Thus, to go through the de Balkany catalog with a view towards purchase, one must be very careful to make sure the item you are interested in is not a copy, and moreover that all the parts are matched suitably. Again, de Balkany didn’t care. And because the purchase of copies allowed him to acquire quickly and for lower cost, he leaned more and more in that direction to the horror of the purists, who told him how wonderful his interiors were, while inwardly scoffing at the nouveau riche.
In the event, a very sizable percentage of his collection was not composed of original pieces, but rather copies. Again, he didn’t seem to care. After all, he had the effect that he wanted. And frankly, how many people can tell the difference between a First Empire chaise and its Third Empire copy?
The truth is, the hundreds and hundreds of people that attended the de Balkany auctions did not seem to care a wit about whether the piece was original or not, to the delight of his representatives at Christie’s auction house in London. Virtually every item out of the over 700 items in these auctions sold, and sold not merely for the low estimate, but for prices dramatically ahead of Christie’s suggested estimates. The total take for this second pair of auctions was 19.3 million dollars, for a combined total of over 40 million dollars… a record for sales of this kind.
One of my wise advisors years ago counseled me when participating in these celebrity auctions to grasp your hands and keep firm control of your bids. He would say, after a minor object was auctioned at lavish price, “Be happy you did not buy that, because if you had you’d never get your money out.”
Thus the morning after the de Balkany auction, many otherwise intelligent people must have woken up saying “Oh my God I can’t believe I paid that much!”
A Russian silver dressing mirror, St. Petersburg, 1876
Following my learned mentor’s suggestions, I selected the number of items which I would buy only for the low estimate, not more. And so I stuck to my guns over both days of the auction watching people pay small fortunes for items which could be gained at a lesser rate from other auctions. Of course, I was disappointed… but realistic. After all, I still had my money.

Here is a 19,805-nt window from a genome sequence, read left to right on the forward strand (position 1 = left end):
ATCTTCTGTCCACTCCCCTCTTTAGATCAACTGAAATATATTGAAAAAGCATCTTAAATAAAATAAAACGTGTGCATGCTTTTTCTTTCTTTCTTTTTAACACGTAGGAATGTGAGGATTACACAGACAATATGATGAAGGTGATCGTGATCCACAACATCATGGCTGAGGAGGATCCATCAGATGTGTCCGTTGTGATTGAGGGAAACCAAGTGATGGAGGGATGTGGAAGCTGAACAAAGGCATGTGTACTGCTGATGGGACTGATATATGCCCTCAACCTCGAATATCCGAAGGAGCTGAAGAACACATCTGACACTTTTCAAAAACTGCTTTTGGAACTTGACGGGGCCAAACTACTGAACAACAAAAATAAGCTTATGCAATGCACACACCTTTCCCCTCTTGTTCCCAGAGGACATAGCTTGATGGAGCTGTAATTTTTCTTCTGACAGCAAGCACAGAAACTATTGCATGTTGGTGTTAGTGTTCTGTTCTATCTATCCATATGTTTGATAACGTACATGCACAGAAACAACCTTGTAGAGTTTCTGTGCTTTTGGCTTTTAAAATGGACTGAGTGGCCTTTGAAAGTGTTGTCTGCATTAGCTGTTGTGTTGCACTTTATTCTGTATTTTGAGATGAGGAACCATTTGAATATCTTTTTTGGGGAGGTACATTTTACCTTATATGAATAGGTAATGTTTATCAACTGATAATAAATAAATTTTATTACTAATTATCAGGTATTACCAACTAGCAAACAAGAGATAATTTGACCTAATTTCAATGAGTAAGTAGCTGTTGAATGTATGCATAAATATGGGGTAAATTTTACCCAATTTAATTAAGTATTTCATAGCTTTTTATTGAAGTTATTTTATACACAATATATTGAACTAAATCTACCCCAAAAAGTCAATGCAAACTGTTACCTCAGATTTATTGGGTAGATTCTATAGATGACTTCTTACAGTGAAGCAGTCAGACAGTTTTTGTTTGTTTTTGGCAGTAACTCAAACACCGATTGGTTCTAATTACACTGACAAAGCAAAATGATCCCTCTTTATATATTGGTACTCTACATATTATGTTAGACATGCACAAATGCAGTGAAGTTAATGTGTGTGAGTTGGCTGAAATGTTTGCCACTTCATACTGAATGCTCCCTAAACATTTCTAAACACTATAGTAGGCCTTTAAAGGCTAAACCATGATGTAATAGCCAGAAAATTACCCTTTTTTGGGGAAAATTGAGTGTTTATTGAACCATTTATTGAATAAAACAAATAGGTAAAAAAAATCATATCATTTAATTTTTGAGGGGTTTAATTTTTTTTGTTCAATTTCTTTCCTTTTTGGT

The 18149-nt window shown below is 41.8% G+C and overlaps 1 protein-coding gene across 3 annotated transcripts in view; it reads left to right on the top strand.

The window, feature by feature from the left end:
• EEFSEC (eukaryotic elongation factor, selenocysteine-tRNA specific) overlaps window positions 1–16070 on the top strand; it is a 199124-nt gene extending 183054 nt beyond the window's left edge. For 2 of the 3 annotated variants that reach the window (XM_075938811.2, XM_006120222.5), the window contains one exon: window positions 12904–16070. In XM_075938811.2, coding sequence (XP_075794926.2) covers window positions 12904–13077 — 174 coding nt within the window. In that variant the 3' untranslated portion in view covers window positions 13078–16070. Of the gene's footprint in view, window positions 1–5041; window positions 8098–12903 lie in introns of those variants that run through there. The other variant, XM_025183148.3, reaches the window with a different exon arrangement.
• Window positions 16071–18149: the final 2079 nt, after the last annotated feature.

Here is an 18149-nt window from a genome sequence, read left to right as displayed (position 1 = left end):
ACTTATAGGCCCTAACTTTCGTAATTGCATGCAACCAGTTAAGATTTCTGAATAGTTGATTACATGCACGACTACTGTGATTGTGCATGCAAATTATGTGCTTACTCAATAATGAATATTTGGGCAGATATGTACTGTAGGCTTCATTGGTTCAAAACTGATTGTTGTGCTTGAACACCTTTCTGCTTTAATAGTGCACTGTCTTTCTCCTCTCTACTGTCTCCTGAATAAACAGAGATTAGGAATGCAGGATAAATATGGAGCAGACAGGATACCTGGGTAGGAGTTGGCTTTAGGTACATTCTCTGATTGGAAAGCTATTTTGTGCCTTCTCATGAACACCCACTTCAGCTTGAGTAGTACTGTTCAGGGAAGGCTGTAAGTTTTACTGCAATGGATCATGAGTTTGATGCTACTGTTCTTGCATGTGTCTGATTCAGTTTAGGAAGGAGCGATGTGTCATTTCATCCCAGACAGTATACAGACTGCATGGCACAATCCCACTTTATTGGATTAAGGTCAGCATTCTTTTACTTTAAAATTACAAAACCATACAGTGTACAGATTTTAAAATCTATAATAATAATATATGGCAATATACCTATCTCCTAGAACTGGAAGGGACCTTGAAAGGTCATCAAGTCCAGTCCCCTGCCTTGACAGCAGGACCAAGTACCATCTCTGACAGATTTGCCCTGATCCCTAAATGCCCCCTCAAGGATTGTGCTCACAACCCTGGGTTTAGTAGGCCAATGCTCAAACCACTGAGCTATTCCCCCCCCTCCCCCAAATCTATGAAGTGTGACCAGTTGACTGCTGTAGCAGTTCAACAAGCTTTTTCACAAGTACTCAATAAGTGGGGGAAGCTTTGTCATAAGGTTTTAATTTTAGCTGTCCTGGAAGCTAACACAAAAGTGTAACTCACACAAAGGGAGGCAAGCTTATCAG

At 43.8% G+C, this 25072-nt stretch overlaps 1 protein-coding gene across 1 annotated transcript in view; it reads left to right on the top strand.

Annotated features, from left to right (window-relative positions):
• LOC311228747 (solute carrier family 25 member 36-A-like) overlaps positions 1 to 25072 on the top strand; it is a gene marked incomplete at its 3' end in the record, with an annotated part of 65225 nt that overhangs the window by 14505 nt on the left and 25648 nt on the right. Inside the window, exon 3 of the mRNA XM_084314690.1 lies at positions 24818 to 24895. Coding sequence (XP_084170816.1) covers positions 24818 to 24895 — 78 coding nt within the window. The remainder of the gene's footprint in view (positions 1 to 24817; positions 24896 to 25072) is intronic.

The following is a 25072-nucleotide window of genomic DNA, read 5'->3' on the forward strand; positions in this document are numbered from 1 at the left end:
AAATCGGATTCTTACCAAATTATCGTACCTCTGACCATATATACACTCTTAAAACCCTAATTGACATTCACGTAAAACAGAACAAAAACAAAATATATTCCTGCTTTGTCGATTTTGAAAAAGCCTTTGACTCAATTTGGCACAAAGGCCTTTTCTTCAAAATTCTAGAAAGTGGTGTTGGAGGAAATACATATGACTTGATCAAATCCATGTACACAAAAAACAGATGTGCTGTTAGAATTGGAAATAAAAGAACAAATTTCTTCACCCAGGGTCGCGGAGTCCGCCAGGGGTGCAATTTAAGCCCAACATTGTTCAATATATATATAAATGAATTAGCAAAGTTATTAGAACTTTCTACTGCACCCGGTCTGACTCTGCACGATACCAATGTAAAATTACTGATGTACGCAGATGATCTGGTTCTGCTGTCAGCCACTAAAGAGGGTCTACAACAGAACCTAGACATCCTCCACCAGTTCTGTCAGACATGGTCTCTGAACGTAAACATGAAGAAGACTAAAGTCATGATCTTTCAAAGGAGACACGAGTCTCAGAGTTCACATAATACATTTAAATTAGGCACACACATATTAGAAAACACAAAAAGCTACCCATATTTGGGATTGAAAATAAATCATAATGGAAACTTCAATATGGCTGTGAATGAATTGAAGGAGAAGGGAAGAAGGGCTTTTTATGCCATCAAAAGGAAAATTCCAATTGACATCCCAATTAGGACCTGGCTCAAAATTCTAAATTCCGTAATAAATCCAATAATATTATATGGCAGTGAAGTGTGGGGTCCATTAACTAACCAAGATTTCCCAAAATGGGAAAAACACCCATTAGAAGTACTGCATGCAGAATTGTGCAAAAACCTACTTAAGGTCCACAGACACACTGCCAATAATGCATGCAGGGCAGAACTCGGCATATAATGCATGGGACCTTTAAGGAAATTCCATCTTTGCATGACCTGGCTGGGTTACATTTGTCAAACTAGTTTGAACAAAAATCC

At last, as one of the final lots in the second and final day of auctioning, I saw a stunning silver mirror made in 1876 in St. Petersburg. It was oval… the sides had twin beaded borders… surmounted by a double coat of arms… flanked by lions and surmounted by a royal coronet.
To my consternation, by this time in the auction, just minutes before its conclusion, I was chagrined and irked with myself for having wasted two days with zero results. Then the situation changed, as in auctions it so commonly does. In one minute everything was different. As a result, to my complete amazement, I acquired lot 690, this lovely silver mirror… and for below the low estimate. My mood changed instantly.
This proves again what cannot be stated too often. If you are patient and you are clear on what you will do with each lot you wish to acquire, you can acquire the most beautiful of objects, as I did in the Robert de Balkany sale, without breaking the bank or overriding my firm way of doing business, viz. about only bidding the low estimate. Now instead of regret because I acquired nothing, I shall purr with warm satisfaction every time I see this mirror surmounted by a royal crown.
Such an achievement demands champagne, and good cheer, don’t you think?
N.B. I take this opportunity to thank Jill Waddel, head of the silver department for Christie’s New York. She was my representative for two solid days when it looked like I was going to get nothing. Her voice was upbeat, her service concise and efficient, and her response to my purchase of lot 690 was almost as excited as mine was. Thank you.
To accompany this article, I have selected Cole Porter’s immortal tune “I Love Paris” (1953). Robert de Balkany surely felt this way too.
“I love Paris every moment
Every moment of the year…”